The anniversary of an 1865 announcement by a Union military official in Texas has grown over the years into a celebration of emancipation – the end of slavery in the United States.
On June 19, 1865, Major General Gordon Granger issued a general order in Galveston, Texas. Granger’s biographer, Robert Conner, believed the order was read aloud in public from a local hotel.
“The people of Texas are informed that, in accordance with a proclamation from the Executive of the United States, all slaves are free. This involves an absolute equality of personal rights and rights of property, between former masters and slaves and the connection heretofore existing between them, becomes that between employer and hired labor. The Freedmen are advised to remain at their present homes and work for wages. They are informed that they will not be allowed to collect at military posts; and they will not be supported in idleness either there or elsewhere.”
Newspaper accounts of General Order 3 indicated the words “all slaves” were emphasized in italics.
In reality, President Abraham Lincoln’s Emancipation Proclamation of January 1, 1863, was a direct order from the chief executive to free enslaved people in all states taking part in the rebellion against the federal government, including Texas. And General Granger’s order came roughly two months after Confederate General Robert E. Lee surrendered his troops in Virginia. That did not mean the federal government had the ability to enforce the order widely or the news made it to many people in Texas. But after the Civil War ended, Granger’s order had the effect of informing Texas residents that slavery had ended in their state, including enslaved people who had not been told by their masters.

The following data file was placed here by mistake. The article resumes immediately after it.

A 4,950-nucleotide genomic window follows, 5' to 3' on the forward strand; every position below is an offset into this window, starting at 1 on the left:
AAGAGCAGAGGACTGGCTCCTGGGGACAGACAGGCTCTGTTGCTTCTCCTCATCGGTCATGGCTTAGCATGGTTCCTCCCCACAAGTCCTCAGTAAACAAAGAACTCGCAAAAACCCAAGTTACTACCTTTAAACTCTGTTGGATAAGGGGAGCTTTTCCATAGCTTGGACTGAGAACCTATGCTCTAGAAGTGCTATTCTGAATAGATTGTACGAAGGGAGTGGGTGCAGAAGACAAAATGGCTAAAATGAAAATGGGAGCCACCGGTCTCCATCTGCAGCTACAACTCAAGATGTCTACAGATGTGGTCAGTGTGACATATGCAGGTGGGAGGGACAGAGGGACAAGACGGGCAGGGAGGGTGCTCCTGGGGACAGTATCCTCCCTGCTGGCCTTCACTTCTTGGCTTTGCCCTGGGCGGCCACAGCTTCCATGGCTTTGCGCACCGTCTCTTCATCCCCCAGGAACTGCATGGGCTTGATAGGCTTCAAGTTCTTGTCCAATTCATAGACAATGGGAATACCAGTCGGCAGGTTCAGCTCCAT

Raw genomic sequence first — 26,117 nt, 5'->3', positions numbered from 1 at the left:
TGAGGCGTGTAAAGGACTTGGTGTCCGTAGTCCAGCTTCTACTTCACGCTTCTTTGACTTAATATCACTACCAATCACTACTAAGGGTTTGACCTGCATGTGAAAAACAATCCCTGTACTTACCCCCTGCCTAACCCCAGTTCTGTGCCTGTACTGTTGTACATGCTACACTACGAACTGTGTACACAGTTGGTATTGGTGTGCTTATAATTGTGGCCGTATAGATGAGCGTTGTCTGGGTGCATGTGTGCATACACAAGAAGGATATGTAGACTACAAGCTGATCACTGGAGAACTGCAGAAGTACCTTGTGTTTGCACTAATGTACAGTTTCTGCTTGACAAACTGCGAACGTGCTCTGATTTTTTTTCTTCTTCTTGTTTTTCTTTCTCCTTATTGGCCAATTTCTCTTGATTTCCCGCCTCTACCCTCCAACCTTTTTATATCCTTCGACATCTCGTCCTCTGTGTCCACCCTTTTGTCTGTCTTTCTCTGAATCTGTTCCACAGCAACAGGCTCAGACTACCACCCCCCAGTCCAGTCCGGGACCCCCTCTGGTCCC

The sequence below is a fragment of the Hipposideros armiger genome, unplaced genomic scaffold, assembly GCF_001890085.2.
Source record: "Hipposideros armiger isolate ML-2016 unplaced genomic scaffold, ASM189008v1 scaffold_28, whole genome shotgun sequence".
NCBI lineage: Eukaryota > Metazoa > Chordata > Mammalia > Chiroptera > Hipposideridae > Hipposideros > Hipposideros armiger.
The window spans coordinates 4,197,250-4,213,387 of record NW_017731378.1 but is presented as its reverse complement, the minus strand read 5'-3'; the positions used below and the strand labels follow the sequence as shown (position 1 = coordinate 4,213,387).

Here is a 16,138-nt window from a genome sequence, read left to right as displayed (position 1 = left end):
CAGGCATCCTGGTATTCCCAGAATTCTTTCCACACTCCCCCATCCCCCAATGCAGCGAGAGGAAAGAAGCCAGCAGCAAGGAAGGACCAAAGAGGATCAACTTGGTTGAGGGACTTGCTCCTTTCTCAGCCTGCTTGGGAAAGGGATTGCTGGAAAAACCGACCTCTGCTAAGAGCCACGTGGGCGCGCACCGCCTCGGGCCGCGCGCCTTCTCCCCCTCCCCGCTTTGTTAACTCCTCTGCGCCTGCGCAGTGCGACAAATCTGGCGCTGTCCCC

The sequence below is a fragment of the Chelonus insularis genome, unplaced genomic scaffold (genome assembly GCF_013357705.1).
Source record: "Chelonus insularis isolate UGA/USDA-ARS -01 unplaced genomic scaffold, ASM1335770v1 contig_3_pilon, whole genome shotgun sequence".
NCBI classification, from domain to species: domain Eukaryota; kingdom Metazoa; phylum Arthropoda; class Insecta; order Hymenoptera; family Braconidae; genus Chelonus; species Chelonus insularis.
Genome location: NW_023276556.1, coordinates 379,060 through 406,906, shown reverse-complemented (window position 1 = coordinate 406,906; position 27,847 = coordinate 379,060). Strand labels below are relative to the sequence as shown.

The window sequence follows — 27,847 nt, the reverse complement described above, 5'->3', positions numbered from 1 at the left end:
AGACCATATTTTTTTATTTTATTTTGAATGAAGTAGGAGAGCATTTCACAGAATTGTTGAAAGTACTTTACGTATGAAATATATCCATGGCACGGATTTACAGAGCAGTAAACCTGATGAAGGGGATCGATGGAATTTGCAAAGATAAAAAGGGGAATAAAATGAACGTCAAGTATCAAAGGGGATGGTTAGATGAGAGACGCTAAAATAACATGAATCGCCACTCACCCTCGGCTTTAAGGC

On December 6, 1865, the 13th Amendment was ratified and extended the prohibition on slavery beyond the former rebellious states, saying that “Neither slavery nor involuntary servitude, except as a punishment for crime whereof the party shall have been duly convicted, shall exist within the United States, or any place subject to their jurisdiction.”
Scholar Henry Louis Gates Jr. said General Order 3’s immediate impact was delayed. “On plantations, masters had to decide when and how to announce the news — or wait for a government agent to arrive — and it was not uncommon for them to delay until after the harvest,” Gates wrote in an article for The Root in 2013. Violence against newly freed Black people also occurred, Gates noted.
In the Congressional Research Service’s recent guide to the Juneteenth holiday, the service says that unofficial Juneteenth celebrations started in Texas’s Black community the following year. “Texans celebrated [the Juneteenth anniversary] beginning in 1866, with community-centric events, such as parades, cookouts, prayer gatherings, historical and cultural readings, and musical performances,” the CRS recounts.
Over time, the Juneteenth holiday was celebrated outside of Texas in the South and other parts of the country. A 1949 reference in the journal American Speech indicated that Juneteenth was the day Black community members “in the South commemorate the freedom of their race from slavery.”
In 1980, Texas also was the first state to make Juneteenth a state holiday. Today, the Congressional Research Service says 48 states and the District of Columbia commemorate or recognize Juneteenth in some official way. Juneteenth also became a federal holiday in 2021.
As for the word Juneteenth, it is an example of a portmanteau or a word that combines the meaning of several words.